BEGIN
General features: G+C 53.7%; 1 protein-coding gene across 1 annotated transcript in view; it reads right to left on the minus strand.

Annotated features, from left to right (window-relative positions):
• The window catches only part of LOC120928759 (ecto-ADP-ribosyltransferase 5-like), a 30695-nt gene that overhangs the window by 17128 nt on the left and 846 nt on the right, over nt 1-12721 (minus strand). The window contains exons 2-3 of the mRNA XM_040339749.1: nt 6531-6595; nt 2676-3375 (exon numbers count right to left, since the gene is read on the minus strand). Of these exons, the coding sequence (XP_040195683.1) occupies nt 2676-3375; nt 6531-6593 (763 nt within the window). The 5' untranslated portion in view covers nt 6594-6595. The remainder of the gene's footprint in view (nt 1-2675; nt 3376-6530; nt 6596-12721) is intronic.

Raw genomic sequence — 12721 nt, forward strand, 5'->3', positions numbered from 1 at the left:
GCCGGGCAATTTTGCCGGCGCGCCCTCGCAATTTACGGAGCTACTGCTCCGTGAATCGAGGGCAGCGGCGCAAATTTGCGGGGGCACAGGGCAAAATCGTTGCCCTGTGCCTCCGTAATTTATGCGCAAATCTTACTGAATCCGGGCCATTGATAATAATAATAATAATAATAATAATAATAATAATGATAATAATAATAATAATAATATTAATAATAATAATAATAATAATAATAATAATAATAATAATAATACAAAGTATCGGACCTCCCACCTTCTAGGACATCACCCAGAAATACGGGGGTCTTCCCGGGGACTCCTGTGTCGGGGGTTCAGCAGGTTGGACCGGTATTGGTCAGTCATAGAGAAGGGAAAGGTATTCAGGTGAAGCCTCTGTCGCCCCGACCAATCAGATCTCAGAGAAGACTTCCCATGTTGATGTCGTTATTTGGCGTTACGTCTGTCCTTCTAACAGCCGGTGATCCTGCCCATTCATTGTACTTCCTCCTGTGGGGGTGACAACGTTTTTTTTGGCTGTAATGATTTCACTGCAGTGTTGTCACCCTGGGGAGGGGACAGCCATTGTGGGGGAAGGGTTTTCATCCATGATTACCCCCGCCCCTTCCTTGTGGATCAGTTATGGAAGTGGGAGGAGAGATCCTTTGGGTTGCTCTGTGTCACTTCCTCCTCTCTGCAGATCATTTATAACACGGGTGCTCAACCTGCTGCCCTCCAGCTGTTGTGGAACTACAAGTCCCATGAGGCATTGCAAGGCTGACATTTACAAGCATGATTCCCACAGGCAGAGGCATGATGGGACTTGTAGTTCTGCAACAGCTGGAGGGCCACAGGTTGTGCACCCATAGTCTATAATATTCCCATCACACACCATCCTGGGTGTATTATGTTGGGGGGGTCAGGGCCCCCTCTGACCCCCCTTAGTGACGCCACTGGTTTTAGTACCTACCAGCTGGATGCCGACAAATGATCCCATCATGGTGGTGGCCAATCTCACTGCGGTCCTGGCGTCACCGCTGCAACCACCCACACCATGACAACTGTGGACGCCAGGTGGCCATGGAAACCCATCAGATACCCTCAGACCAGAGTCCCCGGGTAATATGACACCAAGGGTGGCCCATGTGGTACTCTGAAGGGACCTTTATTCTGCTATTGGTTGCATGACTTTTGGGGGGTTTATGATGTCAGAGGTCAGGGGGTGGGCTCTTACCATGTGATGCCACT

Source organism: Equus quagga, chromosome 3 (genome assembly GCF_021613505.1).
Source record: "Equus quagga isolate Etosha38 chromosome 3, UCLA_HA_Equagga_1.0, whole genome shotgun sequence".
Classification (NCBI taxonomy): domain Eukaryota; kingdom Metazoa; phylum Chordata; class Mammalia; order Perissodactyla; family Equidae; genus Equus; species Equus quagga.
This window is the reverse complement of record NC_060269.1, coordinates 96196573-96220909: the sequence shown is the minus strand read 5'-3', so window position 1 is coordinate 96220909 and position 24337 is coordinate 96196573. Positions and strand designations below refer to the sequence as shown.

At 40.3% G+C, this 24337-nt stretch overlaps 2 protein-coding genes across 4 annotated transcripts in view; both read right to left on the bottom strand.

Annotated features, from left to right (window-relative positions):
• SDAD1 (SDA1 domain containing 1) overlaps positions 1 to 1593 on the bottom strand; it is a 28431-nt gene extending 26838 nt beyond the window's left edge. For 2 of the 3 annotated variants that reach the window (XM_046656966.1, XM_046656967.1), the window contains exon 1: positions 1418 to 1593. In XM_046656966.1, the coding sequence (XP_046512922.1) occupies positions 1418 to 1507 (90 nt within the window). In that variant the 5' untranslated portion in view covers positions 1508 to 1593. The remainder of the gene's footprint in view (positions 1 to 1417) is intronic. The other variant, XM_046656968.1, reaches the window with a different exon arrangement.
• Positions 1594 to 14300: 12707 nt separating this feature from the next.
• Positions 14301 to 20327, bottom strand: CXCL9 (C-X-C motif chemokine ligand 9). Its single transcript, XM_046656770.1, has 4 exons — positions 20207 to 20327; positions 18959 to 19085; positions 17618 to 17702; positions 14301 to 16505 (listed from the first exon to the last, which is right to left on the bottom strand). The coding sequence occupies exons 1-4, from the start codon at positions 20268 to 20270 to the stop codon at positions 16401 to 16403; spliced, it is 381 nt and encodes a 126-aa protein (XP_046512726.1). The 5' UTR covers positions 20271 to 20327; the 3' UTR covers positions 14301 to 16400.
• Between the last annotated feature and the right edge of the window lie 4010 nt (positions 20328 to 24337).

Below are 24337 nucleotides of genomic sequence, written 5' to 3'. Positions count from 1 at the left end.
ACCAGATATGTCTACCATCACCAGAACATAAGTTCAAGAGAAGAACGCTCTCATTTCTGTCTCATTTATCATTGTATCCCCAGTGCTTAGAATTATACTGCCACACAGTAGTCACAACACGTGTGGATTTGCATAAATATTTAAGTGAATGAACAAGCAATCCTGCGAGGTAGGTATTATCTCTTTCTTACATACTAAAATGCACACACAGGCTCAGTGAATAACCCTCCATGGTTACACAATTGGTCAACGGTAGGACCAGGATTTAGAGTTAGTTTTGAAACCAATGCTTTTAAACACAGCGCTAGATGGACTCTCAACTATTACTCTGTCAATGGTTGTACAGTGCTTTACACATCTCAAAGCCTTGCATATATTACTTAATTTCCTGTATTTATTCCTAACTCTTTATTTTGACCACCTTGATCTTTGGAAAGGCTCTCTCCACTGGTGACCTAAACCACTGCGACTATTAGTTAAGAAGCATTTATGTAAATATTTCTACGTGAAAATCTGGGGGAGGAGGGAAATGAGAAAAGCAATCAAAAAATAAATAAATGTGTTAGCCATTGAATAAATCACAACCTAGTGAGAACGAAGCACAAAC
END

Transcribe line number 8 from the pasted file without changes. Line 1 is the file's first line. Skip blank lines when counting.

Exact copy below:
Classification (NCBI taxonomy): domain Eukaryota; kingdom Metazoa; phylum Chordata; class Mammalia; order Perissodactyla; family Equidae; genus Equus; species Equus quagga.